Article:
Upcoming Books Into Movies — List 3

For an update of this post, CLICK HERE to Great Film Expectations.

What makes a book movie material? I’m not thinking of the plot-driven page turners. I mean literary fiction, albeit the term is open to debate. Anyway, what baffles me is, how do filmmakers determine whether a book is good for a movie adaptation? Just let me give a few examples.

The English Patient. Michael Ondaatje’s Booker Prize winning novel that reads like poetry and leaves me swirling in nostalgic daze. When Anthony Minghella finished reading it in one sitting late one night, he knew right away that he must make the movie. Well, he did and won 9 Oscars for his film. But for another equally poetic work that I’ve enjoyed, Fugitive Pieces by Anne Michaels, its movie adaptation just didn’t work that well for me.

I can name many others. Muriel Barbery’s philosophical novel The Elegance of the Hedgehog stirred up deep resonance in me, but its movie adaptation Le Hérisson failed to produce such impact. Booker Prize winner Kazuo Ishiguro’s novel The Remains of the Day delves into the internal worlds of the two main characters, and is turned into film effectively, thanks to the fine performance of the actors, Anthony Hopkins and Emma Thompson.  Ishiguro’s more recent work, Never Let Me Go is both cerebral and emotionally charged, it too enjoys a good film transposition.

Or, how about short stories like Alice Munro‘s “The Bear Came Over The Mountain”, about an elderly couple dealing with the wife’s Alzheimer’s. When 28 year-old Sarah Polley finished reading the short story on the plane, she decided she would adapt it into film and who she would get to play the main character. The result is Polley’s directorial debut, the Oscar nominated film Away From Her, with Julie Christie getting a nom for Best Actress and Sarah Polley for Best Adapted Screenplay.

I’ve learned to appreciate books and movies as two distinct art forms. While I used to delve into the ‘loyalty’ issue, how close the film is to its source material, now I’m more accepting to new interpretations and diverse visual representations as long as the work holds up to its artistic values. But one thing still baffles me: How does a filmmaker decide whether a book is movie material?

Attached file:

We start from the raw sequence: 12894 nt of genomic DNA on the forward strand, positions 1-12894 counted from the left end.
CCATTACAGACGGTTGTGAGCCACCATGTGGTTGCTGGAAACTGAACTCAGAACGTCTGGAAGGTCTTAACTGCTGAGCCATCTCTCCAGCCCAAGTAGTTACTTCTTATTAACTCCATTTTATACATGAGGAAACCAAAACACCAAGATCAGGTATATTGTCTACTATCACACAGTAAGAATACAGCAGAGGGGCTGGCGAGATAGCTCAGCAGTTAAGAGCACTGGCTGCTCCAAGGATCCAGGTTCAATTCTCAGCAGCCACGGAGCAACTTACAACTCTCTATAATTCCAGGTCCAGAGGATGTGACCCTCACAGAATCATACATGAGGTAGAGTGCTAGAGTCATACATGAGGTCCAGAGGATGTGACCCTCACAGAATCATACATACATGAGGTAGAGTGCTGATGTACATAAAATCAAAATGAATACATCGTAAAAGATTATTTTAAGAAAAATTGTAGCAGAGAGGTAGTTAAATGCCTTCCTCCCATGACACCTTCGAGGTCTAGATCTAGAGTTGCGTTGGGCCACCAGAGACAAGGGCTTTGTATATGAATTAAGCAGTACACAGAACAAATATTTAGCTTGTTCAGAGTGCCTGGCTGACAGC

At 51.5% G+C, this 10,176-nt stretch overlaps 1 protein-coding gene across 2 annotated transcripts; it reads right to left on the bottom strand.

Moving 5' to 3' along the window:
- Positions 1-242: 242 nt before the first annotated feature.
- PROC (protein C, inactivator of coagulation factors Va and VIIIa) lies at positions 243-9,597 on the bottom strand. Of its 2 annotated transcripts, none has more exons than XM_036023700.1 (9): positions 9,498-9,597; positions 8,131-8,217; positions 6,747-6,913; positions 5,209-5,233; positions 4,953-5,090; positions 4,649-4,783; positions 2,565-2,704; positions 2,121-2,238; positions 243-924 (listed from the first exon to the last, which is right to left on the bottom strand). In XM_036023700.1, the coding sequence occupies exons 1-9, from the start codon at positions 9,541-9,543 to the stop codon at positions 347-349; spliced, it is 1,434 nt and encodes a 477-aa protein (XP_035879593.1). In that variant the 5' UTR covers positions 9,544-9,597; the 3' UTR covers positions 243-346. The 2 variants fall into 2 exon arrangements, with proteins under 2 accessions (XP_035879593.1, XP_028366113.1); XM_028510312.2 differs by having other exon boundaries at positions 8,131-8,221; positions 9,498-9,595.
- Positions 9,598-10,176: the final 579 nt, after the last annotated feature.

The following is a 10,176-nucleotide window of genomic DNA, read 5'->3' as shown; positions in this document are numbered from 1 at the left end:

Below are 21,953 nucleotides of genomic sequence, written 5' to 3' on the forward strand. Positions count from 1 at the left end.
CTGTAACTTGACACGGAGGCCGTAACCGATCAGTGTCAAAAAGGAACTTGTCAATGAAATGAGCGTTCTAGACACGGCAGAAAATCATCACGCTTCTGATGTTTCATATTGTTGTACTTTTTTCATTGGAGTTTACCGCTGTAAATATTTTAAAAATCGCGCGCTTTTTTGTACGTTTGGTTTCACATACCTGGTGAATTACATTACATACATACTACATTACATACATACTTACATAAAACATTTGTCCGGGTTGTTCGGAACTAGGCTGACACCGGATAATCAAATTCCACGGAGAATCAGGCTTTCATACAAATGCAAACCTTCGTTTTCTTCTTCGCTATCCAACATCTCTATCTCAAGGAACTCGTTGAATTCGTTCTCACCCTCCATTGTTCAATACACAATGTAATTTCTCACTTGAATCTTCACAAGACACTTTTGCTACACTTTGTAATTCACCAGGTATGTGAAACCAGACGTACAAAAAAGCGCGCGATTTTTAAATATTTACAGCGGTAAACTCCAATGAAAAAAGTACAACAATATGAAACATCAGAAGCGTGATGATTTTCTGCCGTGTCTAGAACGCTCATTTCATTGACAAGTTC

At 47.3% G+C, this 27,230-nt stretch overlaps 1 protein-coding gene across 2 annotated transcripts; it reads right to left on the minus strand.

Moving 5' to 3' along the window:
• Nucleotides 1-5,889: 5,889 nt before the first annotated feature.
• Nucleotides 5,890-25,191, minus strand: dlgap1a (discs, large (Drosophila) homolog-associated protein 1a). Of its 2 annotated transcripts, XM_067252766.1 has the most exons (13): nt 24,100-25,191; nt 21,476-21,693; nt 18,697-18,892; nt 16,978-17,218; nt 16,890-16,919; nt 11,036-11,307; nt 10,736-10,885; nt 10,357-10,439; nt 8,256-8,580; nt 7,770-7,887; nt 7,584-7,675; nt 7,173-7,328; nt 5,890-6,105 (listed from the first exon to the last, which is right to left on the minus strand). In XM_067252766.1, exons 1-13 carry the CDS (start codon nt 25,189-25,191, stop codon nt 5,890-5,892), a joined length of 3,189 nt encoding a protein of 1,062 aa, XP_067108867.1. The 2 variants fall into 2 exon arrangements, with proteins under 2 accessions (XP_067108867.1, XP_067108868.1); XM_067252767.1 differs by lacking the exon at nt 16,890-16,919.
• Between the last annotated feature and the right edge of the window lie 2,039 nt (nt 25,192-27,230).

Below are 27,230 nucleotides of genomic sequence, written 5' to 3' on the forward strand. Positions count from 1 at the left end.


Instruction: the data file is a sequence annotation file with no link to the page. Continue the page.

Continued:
The following are my recent findings on some literary works that are or will be adapted into films (ie, movie rights sold). On the top of the list, generating a lot of buzz these days is Jeffrey Eugenides’s The Marriage Plot. Now, it’s on my TBR list, as I’m still no. 213  in the hold lineup at my local library. But for those of you who have read the book, what do you say? Do you think the book makes good movie material? And the most intriguing for me, as always, how do you transpose philosophical ruminations into a visual medium? How do you dramatize intellectual angst?

Here’s Ripple Effects generated Upcoming Books Into Movies — List 3.  If you’ve missed List 1 and List 2, just click on the links. Some of the works mentioned on those previous lists have already been shown on screen. Arti will continue to furnish you with updated info on future books into films.  And all ye book group members, here are your 2012 suggestions:

Upcoming Books Into Movies — List 3

The Marriage Plot by Jeffrey Eugenides (2015, Scott Rudin producer, who will also bring you Jonathan Franzen’s The Corrections in 2013. Impressive record as a producer of modern literary works into films: Revolutionary RoadDoubtNo Country for Old MenTrue Grit… and soon Extremely Loud and Incredibly Close)

The Emperor’s Children by Claire Messud (Keira Knightly, Richard Gere, Eric Bana, Emma Thompson, Rachel McAdams will be directed by Scott Cooper, who did Crazy Heart, 2009)

The Paris Wife by Paula McLain (From producer Ileen Maisel who’s bringing you a new Romeo & Juliet in 2012. I’m curious to see how they approach this adaptation, a sequel to Midnight In Paris?)

A Visit from the Goon Squad by Jennifer Egan (TV movie. The Pulitzer Prize winning novelist cited the HBO series The Sopranos as her inspiration.)

The Weekend by Bernhard Schlink (2013, Schlink has a previous work The Reader adapted into film.)